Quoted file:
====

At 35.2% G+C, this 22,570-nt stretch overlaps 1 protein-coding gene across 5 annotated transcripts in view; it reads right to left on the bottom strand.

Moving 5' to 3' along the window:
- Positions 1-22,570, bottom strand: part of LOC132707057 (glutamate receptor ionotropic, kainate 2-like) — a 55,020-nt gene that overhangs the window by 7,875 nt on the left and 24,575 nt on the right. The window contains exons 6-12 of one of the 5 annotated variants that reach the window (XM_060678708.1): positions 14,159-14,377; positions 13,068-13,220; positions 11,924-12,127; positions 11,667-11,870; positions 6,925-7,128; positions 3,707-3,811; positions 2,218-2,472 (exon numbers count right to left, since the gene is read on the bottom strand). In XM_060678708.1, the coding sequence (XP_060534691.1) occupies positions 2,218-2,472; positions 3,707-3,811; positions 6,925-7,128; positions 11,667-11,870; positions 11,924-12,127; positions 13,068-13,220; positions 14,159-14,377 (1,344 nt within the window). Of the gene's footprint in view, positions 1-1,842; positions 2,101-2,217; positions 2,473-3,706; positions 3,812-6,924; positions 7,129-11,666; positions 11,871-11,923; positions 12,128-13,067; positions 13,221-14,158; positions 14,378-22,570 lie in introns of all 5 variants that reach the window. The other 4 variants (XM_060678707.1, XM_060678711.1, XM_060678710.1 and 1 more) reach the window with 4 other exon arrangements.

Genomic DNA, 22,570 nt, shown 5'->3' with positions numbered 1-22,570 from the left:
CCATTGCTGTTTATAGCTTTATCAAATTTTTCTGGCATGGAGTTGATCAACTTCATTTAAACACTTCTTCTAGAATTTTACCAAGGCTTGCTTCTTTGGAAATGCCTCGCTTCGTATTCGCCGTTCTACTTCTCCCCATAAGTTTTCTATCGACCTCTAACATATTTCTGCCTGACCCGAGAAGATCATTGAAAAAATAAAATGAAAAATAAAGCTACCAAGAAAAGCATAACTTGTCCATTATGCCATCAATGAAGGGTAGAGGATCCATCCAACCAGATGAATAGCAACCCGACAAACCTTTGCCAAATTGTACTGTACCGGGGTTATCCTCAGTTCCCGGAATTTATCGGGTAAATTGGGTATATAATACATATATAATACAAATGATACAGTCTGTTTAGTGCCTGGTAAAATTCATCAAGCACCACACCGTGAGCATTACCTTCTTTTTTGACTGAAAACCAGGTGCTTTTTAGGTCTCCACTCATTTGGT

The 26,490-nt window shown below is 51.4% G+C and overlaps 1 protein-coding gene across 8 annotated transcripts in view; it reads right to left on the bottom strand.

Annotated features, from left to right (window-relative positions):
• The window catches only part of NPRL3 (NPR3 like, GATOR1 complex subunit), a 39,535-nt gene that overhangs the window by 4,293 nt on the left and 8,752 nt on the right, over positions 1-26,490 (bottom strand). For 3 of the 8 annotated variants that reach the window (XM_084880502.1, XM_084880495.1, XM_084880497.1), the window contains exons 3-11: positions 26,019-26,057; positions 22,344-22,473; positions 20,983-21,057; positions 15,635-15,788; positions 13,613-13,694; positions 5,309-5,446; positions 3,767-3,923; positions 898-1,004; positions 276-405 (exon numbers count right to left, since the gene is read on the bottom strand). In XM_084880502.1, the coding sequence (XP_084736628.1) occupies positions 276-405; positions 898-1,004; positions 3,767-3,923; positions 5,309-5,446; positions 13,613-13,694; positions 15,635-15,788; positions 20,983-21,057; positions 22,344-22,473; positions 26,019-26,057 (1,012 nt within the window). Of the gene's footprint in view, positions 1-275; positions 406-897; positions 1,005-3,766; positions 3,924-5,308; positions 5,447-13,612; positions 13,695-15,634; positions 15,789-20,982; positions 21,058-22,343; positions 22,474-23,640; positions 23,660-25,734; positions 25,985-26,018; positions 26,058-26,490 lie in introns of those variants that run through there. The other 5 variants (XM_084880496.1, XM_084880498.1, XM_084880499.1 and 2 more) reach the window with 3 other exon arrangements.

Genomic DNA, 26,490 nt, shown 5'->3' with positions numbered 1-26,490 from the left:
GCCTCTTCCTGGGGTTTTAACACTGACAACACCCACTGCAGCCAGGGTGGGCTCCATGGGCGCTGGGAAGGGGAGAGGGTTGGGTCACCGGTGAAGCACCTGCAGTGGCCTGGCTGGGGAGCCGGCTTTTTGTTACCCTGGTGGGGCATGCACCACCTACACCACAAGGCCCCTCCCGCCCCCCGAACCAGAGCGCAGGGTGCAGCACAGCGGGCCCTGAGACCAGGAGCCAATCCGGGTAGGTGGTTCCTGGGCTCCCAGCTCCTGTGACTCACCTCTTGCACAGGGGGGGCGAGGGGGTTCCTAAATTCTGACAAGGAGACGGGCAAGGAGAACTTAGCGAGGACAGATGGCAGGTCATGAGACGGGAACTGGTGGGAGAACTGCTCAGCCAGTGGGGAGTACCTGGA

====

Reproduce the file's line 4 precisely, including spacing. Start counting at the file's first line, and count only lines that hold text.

Genomic DNA, 22,570 nt, shown 5'->3' with positions numbered 1-22,570 from the left: